Purchasing oxygen therapy equipment can seem daunting when pet owners find out they need it for their pet. In years past, giving oxygen therapy meant purchasing or renting a heavy oxygen tank that was not only unwieldy, but needed to be refilled and could not be safely used in the car. Thankfully, Pawprint Oxygen’s Portable Oxygen Kits introduced to pet owners the ability to provide oxygen therapy on-the-go with small handheld canisters. The portable kits contain everything you need to administer oxygen: oxygen canisters, tubing, a regulator, and a PureVent pet oxygen mask.

The oxygen canisters are lightly pressurized, like a can of hairspray, so they are safe to use in the car. Weighing less than a quarter of a pound each, the canisters can be easily used during transport to a vet appointment or to the pet ER, on a walk, or around the house, for oxygen therapy whenever and wherever it’s needed.

Overview of Pawprint Oxygen Canisters

Purchasing the correct kit for your pet is important, as flow rate, duration, and usage of the canisters need to match your pet’s needs to be effective. Flow rate is a term used to refer to the dosage of oxygen being given. The canisters use a device called a regulator to release the oxygen at a specific flow rate, and the flow rate is selected based on your pet’s species and weight.

The regulator that will come in your Portable Oxygen Kit is based on your pet’s weight and species and can be easily selected by purchasing a pre-made oxygen kit. For example, for a dog weighing 15lb, you will want to purchase the Portable Oxygen Kit for Dogs 11-22lbs. This kit will come with a 1.0 Liter Per Minute (LPM) flow rate regulator, which will ensure that the pet gets an adequate amount of oxygen for their weight.

oxygen for dogs

Understanding Your Oxygen Canister Duration

The portable canisters in your kit will each contain 15 Liters of oxygen and will last a specific duration depending on the flow rate regulator used. Please refer to the below chart for the duration of the canisters for each flow rate:

  • 0.5 LPM at 30 minutes per canister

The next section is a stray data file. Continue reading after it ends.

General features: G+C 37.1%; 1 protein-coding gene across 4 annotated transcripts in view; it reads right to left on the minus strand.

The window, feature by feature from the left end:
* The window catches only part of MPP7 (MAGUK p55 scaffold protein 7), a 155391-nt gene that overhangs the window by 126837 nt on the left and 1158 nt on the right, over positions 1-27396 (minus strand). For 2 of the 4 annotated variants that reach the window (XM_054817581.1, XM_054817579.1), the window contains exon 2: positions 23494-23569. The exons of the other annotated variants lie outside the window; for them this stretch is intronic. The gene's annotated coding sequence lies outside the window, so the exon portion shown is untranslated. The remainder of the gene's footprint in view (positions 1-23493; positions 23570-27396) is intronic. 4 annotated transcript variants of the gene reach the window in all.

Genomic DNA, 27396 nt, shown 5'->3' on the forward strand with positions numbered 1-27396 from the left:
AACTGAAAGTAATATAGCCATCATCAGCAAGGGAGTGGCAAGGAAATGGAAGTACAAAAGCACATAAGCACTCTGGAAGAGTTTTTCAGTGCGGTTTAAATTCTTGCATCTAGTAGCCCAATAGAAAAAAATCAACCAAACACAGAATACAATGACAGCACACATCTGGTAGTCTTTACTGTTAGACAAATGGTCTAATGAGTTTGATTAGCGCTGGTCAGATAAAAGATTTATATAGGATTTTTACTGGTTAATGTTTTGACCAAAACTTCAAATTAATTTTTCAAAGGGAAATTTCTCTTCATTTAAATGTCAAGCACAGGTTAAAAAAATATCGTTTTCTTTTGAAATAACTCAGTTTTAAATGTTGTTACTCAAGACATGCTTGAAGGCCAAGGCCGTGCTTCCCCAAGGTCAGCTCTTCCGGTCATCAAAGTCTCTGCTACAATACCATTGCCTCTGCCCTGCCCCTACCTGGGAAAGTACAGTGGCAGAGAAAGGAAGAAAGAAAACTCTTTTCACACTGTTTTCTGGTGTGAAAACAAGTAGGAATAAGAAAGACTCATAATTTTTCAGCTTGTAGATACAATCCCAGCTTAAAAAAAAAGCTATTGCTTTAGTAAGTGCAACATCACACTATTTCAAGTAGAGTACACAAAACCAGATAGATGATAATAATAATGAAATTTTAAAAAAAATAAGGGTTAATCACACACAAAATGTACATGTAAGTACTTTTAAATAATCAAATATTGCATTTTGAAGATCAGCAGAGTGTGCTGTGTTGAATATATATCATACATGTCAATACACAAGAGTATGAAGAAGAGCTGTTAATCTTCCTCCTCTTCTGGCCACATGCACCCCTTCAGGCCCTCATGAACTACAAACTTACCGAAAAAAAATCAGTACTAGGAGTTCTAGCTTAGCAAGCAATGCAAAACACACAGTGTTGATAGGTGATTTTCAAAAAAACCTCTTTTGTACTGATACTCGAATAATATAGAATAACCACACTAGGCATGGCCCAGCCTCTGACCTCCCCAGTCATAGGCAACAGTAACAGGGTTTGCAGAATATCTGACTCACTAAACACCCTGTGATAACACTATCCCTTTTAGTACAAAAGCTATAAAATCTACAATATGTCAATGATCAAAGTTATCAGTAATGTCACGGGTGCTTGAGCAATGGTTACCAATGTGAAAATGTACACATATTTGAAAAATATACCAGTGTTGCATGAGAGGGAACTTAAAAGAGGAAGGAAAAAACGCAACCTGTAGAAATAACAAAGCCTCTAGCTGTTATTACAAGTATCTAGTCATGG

• 1.0 LPM at 15 minutes per canister
  • 2.0 LPM at 7.5 minutes per canister
  • 3.0 LPM at 5 minutes per canister

The pre-made kits will take the guesswork out of selecting the flow rate needed, as each pertains to a specific weight class of pet. Another example, for a cat weighing 9lb, the owner will want to purchase the Oxygen Kit for Cats 0-11lbs, which will come with a 0.5LPM regulator. There are three canisters in the kit, and each canister in the kit will last 30 minutes, giving you a total of 90 minutes of portable oxygen.

oxygen for pets

Preparing to use Your Oxygen Canisters

Preparing to administer oxygen therapy with the portable oxygen canisters is easy. The step-by-step instructions that come with your oxygen kit are also accompanied by an email which provides links to some helpful videos you can watch. Additionally, here is a step-by-step guide to using the canisters:


  • Connect one end of the oxygen tubing to the end of the PureVent pet oxygen mask.
  • Connect the other end of the tubing to the metal barb on the regulator. Both ends of the oxygen tubing are the same, so it does not matter which end you select.
  • Place the regulator on the top of the canister. Gently push down, and twist clockwise until the regulator ‘clicks’ into place. The oxygen will now be flowing.
  • You will notice that once the regulator is inserted into the canister, the pressure gauge will now read how full the canister is. Keep this in mind as you administer oxygen to your pet, so you know when to switch out to a new canister when necessary.
  • Slowly place the mask over your pet’s snout and administer oxygen until they are breathing comfortably. For a less severe respiratory episode, typically a session of about 3-5 minutes is long enough to make them comfortable. In the case of a severe episode, provide oxygen as you plan to transport your pet to the ER, and keep the oxygen flowing during transport.
  • To stop the flow of oxygen, twist the regulator counterclockwise and pull the regulator straight up and off the canister. If the canister is not yet empty, the rest of the oxygen will stay under pressure inside the canister until the next time you need it. If empty, you can dispose of the canister in your recycling bin or in the trash.

Giving a dog oxygen in transport

Administering Oxygen with Pawprint Canisters

The oxygen canisters can be used to provide treatment in the case of respiratory distress. Here are some signs that your pet may be in distress:

  • Heavy panting that does not resolve with rest
  • Open-mouthed breathing (cats)
  • Blue tinged gums or tongue
  • Exercise intolerance
  • Listlessness or lethargy
  • Wheezing, retching, or vomiting
  • Collapse

When you notice your pet is experiencing a respiratory distress episode, you will want to start providing oxygen right away. The earlier you can treat the pet, the better the outcome. Some conditions may also have specific triggers that can cause the pet to go into a respiratory episode, like stress from a visitor, barking at the mailman, or playing outside when it’s warm out. If you recognize a trigger, providing oxygen BEFORE the episode even begins can also be very beneficial and may even stop the pet from having a respiratory distress episode.

Duration of treatments will vary from pet to pet with different conditions but typically, you can start to administer treatments anywhere from 3-8 minutes at a time or until you see signs of your pet getting respiratory relief. In transport, pets can be administered the length of your trip.

pet oxygen mask

Getting Your Pet Used to the PureVent Pet Oxygen Mask